At a meeting with MPs on Monday, Rouhani acknowledged that Iranians had the right to protest legally. "The space needs to open up for legal protest and criticism," he said, echoing remarks he made in a pre-recorded appeal for calm aired on state TV Sunday.

In a nod to the concerns fueling the protests, he added: "We have no bigger challenge than unemployment. Our economy requires major corrective surgery."

Earlier, state-run media outlet IRIB reported that officials had temporarily restricted access to social media apps Instagram and Telegram, which have been used by Iranians to share news about the protests. Iran's Minister for Communications and Technology Azari Jahromi denounced the reports as "rumors" in a post on Twitter Monday.

Social media has helped galvanize tens of thousands participating in the protests, which have taken place in towns and cities across Iran. The unrest appears to have begun with hardline agitators encouraging protests against Rouhani. But they quickly lost control of events and demonstrations have taken on a general anti-regime feel.

In a rare act of defiance, some protestors have even called for the resignation of Supreme Leader Ayatollah Khamenei.

In some demonstrations, women cast off their hijabs, defying the country's strict Islamic dress code. The protests have provided an opening for Iranian women to push for equal rights - something they've been fighting for over decades.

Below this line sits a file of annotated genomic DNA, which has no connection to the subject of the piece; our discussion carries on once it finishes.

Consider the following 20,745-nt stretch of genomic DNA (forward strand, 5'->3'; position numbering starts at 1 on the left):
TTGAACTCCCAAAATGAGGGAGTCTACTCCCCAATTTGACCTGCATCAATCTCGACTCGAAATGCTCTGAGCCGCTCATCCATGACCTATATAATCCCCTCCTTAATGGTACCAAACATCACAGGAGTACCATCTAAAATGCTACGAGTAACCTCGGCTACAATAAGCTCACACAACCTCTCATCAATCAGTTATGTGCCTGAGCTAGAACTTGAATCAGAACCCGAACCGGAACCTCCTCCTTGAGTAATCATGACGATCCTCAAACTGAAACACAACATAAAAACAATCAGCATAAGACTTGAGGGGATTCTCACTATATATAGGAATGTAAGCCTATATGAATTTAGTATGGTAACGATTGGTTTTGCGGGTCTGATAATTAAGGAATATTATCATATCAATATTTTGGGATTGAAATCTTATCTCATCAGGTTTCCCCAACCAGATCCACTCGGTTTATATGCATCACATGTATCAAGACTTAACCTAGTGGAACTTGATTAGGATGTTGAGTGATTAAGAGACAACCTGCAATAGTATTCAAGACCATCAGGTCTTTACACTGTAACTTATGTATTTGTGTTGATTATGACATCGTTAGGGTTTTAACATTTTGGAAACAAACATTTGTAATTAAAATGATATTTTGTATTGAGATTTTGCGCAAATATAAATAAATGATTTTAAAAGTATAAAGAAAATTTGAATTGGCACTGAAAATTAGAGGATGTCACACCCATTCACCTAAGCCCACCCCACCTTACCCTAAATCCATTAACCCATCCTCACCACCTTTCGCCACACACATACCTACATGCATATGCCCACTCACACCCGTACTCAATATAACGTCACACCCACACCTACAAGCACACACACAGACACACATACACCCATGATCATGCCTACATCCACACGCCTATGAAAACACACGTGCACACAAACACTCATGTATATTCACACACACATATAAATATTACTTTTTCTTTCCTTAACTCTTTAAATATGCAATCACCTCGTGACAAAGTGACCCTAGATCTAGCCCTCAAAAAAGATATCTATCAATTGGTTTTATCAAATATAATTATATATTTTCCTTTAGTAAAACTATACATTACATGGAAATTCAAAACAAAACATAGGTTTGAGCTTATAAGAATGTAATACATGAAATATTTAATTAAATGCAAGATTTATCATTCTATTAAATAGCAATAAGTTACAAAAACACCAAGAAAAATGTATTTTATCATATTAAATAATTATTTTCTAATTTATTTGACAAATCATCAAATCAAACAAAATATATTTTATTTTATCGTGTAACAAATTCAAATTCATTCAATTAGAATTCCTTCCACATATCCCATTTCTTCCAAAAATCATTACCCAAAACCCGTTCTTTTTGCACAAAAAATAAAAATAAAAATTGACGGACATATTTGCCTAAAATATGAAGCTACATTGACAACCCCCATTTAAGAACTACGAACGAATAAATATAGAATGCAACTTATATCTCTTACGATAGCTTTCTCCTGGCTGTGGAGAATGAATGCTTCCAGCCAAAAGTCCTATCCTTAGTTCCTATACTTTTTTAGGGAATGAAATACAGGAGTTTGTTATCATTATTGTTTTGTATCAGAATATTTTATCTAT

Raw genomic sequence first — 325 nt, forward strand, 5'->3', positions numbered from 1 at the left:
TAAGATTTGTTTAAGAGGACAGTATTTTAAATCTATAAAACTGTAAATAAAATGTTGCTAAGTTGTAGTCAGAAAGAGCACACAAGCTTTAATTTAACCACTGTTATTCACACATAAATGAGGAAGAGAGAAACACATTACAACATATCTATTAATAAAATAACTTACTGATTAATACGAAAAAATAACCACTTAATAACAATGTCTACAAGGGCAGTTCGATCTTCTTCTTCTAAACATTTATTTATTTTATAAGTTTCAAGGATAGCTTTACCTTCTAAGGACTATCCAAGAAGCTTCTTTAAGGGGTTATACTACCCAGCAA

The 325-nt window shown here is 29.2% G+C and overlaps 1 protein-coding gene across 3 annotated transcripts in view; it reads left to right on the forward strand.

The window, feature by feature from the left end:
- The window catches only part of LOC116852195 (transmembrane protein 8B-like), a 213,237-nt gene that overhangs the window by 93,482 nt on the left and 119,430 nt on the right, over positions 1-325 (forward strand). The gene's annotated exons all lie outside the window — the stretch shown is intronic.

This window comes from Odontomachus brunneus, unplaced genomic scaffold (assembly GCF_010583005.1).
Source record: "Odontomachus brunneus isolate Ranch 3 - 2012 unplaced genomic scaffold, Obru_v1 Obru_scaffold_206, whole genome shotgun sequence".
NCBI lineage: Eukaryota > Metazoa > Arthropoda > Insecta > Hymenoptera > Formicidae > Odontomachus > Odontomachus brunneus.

Video shared on social media captured Iranians chanting "We don't want an Islamic Republic" and "Death to the dictator." CNN has not independently verified the authenticity of the footage, purportedly shot in the western city of Khorramabad.

US President Donald Trump voiced his support for the demonstrations in a series of tweets on Sunday. He posted: "The people are finally getting wise as to how their money and wealth is being stolen and squandered on terrorism. Looks like they will not take it any longer. The USA is watching very closely for human rights violations!"

He weighed in again on Monday, posting: "Iran is failing at every level despite the terrible deal made with them by the Obama Administration. The great Iranian people have been repressed for many years. They are hungry for food & for freedom. Along with human rights, the wealth of Iran is being looted. TIME FOR CHANGE!

Rouhani, who won re-election in May, said in his Sunday speech that Trump had been at the root of many of Iranians' woes, "constantly creating problems" for people in the country since he entered the White House.

At least 12 dead as Iranian regime faces biggest challenge in eight years Document